Intraperitoneal perioperative chemotherapy
Heated chemotherapeutic drugs used intraoperatively include the following:
For patients with unresectable or recurrent malignant mesothelioma, palliative systemic chemotherapy should be considered. Palliative regimens may include the following:
Cisplatin plus pemetrexed
Cisplatin plus paclitaxel or mitomycin, doxorubicin, and irinotecan
Intraperitoneal instillation of radioactive colloidal gold (Au-198)
Primary peritoneal carcinoma is treated with tumor debulking followed by chemotherapy with 5-fluorouracil, doxorubicin, or cisplatin. Newer approaches include the following:
Taxanes, topoisomerase I inhibitors, gemcitabine, and vinorelbine, alone or in combinations
Adjunctive antiangiogenic drugs such as bevacizumab and erlotinib
Treatment of primary peritoneal carcinoma consists of total abdominal hysterectomy and bilateral salpingo-oophorectomy as needed, with debulking of tumor and follow-up chemotherapy
Treatment of malignant peritoneal mesothelioma consists primarily of surgical palliation; complete surgical resection is rarely, if ever, feasible
Benign cystic mesothelioma tends to recur even with aggressive surgical removal; however, among recorded cases, no deaths have been attributable to this disorder
In patients with desmoplastic small cell tumors, the combination of aggressive surgical debulking and systemic chemotherapy with cyclophosphamide, doxorubicin, and vincristine interspersed with ifosfamide, etoposide, and mesna (P6 protocol) appears to lead to an improved outcome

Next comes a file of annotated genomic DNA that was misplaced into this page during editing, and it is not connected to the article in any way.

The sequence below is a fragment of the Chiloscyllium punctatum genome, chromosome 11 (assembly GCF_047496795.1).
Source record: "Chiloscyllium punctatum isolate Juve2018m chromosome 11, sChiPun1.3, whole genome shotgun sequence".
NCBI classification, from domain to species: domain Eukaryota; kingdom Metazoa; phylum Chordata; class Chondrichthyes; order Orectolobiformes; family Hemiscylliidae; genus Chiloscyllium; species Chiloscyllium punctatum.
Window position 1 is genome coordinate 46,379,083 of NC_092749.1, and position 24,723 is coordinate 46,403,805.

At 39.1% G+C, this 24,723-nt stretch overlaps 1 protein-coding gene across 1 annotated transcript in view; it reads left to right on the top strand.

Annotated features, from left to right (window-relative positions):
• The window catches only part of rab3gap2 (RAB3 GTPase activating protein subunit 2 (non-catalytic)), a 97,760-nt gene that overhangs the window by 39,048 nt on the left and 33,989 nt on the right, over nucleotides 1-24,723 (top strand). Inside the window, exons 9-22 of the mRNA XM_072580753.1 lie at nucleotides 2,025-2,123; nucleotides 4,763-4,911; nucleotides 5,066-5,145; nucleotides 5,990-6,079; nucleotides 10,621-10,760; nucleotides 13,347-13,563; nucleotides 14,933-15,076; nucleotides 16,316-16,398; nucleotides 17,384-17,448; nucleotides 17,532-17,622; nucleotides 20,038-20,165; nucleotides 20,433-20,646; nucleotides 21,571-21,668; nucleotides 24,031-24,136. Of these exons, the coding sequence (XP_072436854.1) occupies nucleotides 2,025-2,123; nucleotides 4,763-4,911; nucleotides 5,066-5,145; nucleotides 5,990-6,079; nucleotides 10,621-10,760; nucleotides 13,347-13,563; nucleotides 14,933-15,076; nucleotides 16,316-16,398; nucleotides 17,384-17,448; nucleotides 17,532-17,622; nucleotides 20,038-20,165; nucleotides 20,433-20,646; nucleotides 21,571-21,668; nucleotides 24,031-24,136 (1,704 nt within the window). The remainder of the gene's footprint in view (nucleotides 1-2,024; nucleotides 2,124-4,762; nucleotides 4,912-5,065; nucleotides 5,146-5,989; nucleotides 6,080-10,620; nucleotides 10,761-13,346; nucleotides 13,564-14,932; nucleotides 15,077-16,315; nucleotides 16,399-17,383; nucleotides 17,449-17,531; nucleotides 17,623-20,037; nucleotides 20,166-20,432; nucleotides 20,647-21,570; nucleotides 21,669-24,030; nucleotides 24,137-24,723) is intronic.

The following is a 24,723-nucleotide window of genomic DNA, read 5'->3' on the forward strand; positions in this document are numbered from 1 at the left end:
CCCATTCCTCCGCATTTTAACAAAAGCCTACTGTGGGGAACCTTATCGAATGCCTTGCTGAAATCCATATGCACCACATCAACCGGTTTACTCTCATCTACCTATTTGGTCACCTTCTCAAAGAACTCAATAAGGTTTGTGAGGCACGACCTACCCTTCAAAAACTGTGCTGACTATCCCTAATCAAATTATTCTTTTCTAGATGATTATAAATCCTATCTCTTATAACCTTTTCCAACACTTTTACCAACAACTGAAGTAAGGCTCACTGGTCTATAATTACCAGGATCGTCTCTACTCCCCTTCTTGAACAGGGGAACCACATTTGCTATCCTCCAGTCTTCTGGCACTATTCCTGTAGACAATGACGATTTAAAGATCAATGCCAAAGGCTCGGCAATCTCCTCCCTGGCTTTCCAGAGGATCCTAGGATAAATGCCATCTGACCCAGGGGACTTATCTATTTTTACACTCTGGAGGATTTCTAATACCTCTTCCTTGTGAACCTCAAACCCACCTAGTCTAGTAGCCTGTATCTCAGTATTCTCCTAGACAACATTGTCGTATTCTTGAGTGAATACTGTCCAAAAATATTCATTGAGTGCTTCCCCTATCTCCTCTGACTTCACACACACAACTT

Treatment of peritoneal and GI hemangiomas has involved surgical removal
The peritoneum is a serous lining of mesothelial cells with a rich vascular and lymphatic capillary network that covers the abdominal and pelvic walls and organs. Peritoneal neoplasia can originate de novo from the peritoneal tissues (primary) or invade or metastasize into the peritoneum from adjacent or remote organs (secondary).
A number of primary cancers have been described to originate from the peritoneum, some of which have been implicated in many cases of carcinomas of unknown primary origin. Ovarian cancer arising in women several years after bilateral oophorectomy is believed to be one of these primary peritoneal cancers. Other described primary peritoneal cancers and tumors include malignant mesothelioma, benign papillary mesothelioma, desmoplastic small round cell tumors, peritoneal angiosarcoma, leiomyomatosis peritonealis disseminata (LPD), and peritoneal hemangiomatosis.
The peritoneal cavity, enclosed by visceral and parietal peritonea, is the largest potential space in the body. Any pathologic process involving the peritoneal cavity can easily disseminate throughout this space by means of unrestricted movement of fluid and cells.
Primary malignant diseases arising from the peritoneal cavity include malignant mesothelioma, cystic mesothelioma, primary peritoneal carcinoma, and desmoplastic small round cell tumor.
Malignant peritoneal mesothelioma is a rare but aggressive tumor derived from the peritoneal mesothelium. Although most mesotheliomas involve the pleural surface, 20-30% arise from the peritoneum and are associated with asbestos exposure and abdominal therapeutic radiation. Association of malignant peritoneal mesothelioma and asbestos exposure has been reported to be as high as 83%.